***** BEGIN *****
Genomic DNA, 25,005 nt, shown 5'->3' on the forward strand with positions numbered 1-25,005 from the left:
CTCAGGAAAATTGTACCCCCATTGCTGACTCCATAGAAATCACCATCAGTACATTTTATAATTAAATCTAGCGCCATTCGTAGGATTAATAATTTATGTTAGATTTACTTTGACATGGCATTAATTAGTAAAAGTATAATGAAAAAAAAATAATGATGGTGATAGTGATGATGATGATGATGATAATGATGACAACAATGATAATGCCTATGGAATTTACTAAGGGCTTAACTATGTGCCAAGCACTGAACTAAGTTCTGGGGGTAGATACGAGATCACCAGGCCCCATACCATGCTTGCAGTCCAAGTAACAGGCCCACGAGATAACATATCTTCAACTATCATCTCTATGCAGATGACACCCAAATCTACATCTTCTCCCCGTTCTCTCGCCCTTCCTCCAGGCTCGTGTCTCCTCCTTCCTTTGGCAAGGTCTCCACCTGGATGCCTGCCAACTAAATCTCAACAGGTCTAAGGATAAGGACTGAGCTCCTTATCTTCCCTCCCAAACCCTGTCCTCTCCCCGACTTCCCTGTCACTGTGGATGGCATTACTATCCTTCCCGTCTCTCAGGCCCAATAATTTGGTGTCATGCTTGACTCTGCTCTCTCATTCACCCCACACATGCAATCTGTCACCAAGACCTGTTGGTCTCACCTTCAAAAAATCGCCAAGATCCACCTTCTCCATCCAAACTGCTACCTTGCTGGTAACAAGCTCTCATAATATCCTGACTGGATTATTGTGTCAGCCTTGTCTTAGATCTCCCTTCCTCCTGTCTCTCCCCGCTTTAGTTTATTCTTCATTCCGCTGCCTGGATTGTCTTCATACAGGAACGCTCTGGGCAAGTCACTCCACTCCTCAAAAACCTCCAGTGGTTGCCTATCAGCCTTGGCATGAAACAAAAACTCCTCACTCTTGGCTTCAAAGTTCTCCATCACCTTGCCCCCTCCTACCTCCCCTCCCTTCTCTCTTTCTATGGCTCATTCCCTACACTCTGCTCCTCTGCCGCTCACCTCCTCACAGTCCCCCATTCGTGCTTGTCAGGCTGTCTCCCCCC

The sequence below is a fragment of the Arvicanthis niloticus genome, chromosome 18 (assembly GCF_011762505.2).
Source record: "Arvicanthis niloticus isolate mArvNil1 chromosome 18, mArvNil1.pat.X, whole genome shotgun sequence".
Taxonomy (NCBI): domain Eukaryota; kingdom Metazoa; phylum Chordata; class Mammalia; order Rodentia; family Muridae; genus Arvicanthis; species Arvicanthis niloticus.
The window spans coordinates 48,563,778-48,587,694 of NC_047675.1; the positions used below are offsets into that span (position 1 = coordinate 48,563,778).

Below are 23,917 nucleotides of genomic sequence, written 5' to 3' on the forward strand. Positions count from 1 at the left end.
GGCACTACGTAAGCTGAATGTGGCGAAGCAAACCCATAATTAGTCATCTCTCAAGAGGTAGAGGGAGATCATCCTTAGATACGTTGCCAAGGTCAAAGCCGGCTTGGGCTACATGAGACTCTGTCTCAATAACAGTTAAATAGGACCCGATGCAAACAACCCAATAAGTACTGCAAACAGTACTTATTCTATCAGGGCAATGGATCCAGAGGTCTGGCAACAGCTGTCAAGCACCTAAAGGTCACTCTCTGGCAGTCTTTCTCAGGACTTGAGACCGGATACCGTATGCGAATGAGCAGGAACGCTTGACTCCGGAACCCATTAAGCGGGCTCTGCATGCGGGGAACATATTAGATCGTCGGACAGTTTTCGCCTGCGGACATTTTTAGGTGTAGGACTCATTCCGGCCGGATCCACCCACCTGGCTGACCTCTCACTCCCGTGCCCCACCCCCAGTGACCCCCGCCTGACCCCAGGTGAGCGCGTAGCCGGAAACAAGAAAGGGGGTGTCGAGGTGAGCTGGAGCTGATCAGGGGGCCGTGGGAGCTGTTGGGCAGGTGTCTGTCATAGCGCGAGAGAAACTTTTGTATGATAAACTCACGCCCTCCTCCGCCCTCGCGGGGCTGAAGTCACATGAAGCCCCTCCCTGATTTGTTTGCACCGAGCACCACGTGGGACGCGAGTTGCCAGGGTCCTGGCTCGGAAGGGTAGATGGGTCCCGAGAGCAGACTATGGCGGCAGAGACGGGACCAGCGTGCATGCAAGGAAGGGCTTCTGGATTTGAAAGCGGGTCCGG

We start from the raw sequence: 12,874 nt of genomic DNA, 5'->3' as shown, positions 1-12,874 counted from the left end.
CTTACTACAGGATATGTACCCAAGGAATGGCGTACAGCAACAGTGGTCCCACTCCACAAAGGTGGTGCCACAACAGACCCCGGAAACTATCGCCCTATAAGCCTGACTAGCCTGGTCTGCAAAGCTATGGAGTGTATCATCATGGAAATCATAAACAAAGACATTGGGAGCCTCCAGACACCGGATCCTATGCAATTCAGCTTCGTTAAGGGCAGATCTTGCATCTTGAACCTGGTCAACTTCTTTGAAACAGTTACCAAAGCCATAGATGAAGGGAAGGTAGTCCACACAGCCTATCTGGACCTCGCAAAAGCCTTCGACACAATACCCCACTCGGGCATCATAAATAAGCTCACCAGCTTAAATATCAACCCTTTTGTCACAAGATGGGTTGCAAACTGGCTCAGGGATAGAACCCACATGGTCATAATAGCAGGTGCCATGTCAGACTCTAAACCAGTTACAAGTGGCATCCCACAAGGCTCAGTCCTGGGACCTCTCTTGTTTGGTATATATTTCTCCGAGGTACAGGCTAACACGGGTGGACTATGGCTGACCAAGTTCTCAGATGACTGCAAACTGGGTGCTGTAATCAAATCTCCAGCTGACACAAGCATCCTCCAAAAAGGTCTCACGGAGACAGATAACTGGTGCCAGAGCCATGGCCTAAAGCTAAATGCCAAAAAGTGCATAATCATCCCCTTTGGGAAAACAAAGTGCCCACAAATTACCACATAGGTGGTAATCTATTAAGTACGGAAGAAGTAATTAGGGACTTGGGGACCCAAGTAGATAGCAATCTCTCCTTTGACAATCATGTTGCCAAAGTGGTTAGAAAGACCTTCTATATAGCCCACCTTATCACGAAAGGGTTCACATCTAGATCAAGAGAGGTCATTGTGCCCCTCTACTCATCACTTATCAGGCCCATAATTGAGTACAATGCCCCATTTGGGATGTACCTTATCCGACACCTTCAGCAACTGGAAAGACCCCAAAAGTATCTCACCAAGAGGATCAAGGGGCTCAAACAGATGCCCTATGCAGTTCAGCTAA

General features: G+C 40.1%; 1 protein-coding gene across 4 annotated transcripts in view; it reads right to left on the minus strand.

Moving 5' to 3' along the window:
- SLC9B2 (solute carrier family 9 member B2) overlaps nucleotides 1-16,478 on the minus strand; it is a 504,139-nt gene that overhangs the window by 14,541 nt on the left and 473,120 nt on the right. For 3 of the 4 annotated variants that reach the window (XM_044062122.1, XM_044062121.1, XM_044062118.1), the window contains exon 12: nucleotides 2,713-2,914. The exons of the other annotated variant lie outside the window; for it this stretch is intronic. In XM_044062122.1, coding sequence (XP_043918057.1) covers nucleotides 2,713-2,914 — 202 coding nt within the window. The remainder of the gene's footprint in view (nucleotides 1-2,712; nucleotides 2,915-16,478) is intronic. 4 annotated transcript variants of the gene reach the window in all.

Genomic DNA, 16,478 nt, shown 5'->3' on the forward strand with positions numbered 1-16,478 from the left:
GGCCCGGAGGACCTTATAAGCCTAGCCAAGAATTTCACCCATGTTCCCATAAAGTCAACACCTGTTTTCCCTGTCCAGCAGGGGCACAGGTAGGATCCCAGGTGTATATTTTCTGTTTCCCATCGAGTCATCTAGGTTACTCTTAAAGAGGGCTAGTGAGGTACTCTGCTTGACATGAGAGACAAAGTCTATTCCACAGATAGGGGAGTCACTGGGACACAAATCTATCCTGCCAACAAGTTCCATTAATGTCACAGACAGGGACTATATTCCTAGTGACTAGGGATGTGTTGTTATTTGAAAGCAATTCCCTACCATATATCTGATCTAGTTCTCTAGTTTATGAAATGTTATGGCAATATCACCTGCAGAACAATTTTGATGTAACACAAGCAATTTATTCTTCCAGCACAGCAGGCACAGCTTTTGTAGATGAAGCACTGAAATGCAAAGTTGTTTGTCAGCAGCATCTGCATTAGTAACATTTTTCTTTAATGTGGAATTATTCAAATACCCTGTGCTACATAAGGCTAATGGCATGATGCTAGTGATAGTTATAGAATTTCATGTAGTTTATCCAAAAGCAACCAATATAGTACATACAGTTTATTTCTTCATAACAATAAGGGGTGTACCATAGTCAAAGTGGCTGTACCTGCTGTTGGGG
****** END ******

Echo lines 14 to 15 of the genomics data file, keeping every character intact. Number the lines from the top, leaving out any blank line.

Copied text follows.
Genomic DNA, 16,478 nt, shown 5'->3' on the forward strand with positions numbered 1-16,478 from the left:
GGCCCGGAGGACCTTATAAGCCTAGCCAAGAATTTCACCCATGTTCCCATAAAGTCAACACCTGTTTTCCCTGTCCAGCAGGGGCACAGGTAGGATCCCAGGTGTATATTTTCTGTTTCCCATCGAGTCATCTAGGTTACTCTTAAAGAGGGCTAGTGAGGTACTCTGCTTGACATGAGAGACAAAGTCTATTCCACAGATAGGGGAGTCACTGGGACACAAATCTATCCTGCCAACAAGTTCCATTAATGTCACAGACAGGGACTATATTCCTAGTGACTAGGGATGTGTTGTTATTTGAAAGCAATTCCCTACCATATATCTGATCTAGTTCTCTAGTTTATGAAATGTTATGGCAATATCACCTGCAGAACAATTTTGATGTAACACAAGCAATTTATTCTTCCAGCACAGCAGGCACAGCTTTTGTAGATGAAGCACTGAAATGCAAAGTTGTTTGTCAGCAGCATCTGCATTAGTAACATTTTTCTTTAATGTGGAATTATTCAAATACCCTGTGCTACATAAGGCTAATGGCATGATGCTAGTGATAGTTATAGAATTTCATGTAGTTTATCCAAAAGCAACCAATATAGTACATACAGTTTATTTCTTCATAACAATAAGGGGTGTACCATAGTCAAAGTGGCTGTACCTGCTGTTGGGG